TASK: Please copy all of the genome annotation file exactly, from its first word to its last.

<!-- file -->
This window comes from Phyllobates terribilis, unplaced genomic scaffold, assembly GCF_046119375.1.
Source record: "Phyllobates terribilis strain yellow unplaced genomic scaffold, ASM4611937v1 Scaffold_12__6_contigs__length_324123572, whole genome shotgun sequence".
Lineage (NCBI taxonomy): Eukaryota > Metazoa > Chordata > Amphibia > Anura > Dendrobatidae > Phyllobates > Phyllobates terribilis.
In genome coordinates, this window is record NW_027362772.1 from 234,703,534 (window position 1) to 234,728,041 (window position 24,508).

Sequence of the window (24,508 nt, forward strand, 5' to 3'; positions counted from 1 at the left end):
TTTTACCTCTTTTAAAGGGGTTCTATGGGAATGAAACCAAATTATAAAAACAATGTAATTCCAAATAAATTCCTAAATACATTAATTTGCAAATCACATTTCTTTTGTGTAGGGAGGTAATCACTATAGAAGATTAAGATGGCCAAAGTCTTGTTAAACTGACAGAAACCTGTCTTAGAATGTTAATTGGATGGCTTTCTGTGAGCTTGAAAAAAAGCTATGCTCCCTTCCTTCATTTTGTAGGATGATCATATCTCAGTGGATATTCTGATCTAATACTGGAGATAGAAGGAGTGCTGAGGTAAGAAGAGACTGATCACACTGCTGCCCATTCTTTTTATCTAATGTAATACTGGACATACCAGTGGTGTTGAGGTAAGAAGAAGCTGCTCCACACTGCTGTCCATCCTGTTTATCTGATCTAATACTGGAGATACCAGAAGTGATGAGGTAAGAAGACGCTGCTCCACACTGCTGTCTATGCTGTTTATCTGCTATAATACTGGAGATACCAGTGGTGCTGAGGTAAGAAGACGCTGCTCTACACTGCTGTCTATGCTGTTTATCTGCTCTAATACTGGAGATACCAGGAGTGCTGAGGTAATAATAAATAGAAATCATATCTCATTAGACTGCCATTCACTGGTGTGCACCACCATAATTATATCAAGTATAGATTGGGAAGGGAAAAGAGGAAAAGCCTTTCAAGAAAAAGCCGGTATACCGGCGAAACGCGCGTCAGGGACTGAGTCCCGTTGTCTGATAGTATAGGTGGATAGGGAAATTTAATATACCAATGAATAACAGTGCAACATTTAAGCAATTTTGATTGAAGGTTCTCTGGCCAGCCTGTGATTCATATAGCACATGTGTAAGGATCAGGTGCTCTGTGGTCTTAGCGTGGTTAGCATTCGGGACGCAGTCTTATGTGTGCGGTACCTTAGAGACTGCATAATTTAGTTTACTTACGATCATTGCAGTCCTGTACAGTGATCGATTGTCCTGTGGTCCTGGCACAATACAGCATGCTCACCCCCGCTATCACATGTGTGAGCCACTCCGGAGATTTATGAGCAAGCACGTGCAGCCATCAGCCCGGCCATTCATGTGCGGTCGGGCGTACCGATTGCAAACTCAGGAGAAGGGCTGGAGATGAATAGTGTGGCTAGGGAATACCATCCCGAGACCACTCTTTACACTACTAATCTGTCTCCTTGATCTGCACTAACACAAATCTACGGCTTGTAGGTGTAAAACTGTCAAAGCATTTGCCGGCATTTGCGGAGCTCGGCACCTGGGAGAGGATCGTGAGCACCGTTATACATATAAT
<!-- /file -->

This window comes from Phyllobates terribilis, unplaced genomic scaffold, assembly GCF_046119375.1.
Source record: "Phyllobates terribilis strain yellow unplaced genomic scaffold, ASM4611937v1 Scaffold_12__6_contigs__length_324123572, whole genome shotgun sequence".
Lineage (NCBI taxonomy): Eukaryota > Metazoa > Chordata > Amphibia > Anura > Dendrobatidae > Phyllobates > Phyllobates terribilis.
In genome coordinates, this window is record NW_027362772.1 from 234,703,534 (window position 1) to 234,728,041 (window position 24,508).

Sequence of the window (24,508 nt, forward strand, 5' to 3'; positions counted from 1 at the left end):
TTTTACCTCTTTTAAAGGGGTTCTATGGGAATGAAACCAAATTATAAAAACAATGTAATTCCAAATAAATTCCTAAATACATTAATTTGCAAATCACATTTCTTTTGTGTAGGGAGGTAATCACTATAGAAGATTAAGATGGCCAAAGTCTTGTTAAACTGACAGAAACCTGTCTTAGAATGTTAATTGGATGGCTTTCTGTGAGCTTGAAAAAAAGCTATGCTCCCTTCCTTCATTTTGTAGGATGATCATATCTCAGTGGATATTCTGATCTAATACTGGAGATAGAAGGAGTGCTGAGGTAAGAAGAGACTGATCACACTGCTGCCCATTCTTTTTATCTAATGTAATACTGGACATACCAGTGGTGTTGAGGTAAGAAGAAGCTGCTCCACACTGCTGTCCATCCTGTTTATCTGATCTAATACTGGAGATACCAGAAGTGATGAGGTAAGAAGACGCTGCTCCACACTGCTGTCTATGCTGTTTATCTGCTATAATACTGGAGATACCAGTGGTGCTGAGGTAAGAAGACGCTGCTCTACACTGCTGTCTATGCTGTTTATCTGCTCTAATACTGGAGATACCAGGAGTGCTGAGGTAATAATAAATAGAAATCATATCTCATTAGACTGCCATTCACTGGTGTGCACCACCATAATTATATCAAGTATAGATTGGGAAGGGAAAAGAGGAAAAGCCTTTCAAGAAAAAGCCGGTATACCGGCGAAACGCGCGTCAGGGACTGAGTCCCGTTGTCTGATAGTATAGGTGGATAGGGAAATTTAATATACCAATGAATAACAGTGCAACATTTAAGCAATTTTGATTGAAGGTTCTCTGGCCAGCCTGTGATTCATATAGCACATGTGTAAGGATCAGGTGCTCTGTGGTCTTAGCGTGGTTAGCATTCGGGACGCAGTCTTATGTGTGCGGTACCTTAGAGACTGCATAATTTAGTTTACTTACGATCATTGCAGTCCTGTACAGTGATCGATTGTCCTGTGGTCCTGGCACAATACAGCATGCTCACCCCCGCTATCACATGTGTGAGCCACTCCGGAGATTTATGAGCAAGCACGTGCAGCCATCAGCCCGGCCATTCATGTGCGGTCGGGCGTACCGATTGCAAACTCAGGAGAAGGGCTGGAGATGAATAGTGTGGCTAGGGAATACCATCCCGAGACCACTCTTTACACTACTAATCTGTCTCCTTGATCTGCACTAACACAAATCTACGGCTTGTAGGTGTAAAACTGTCAAAGCATTTGCCGGCATTTGCGGAGCTCGGCACCTGGGAGAGGATCGTGAGCACCGTTATACATATAAT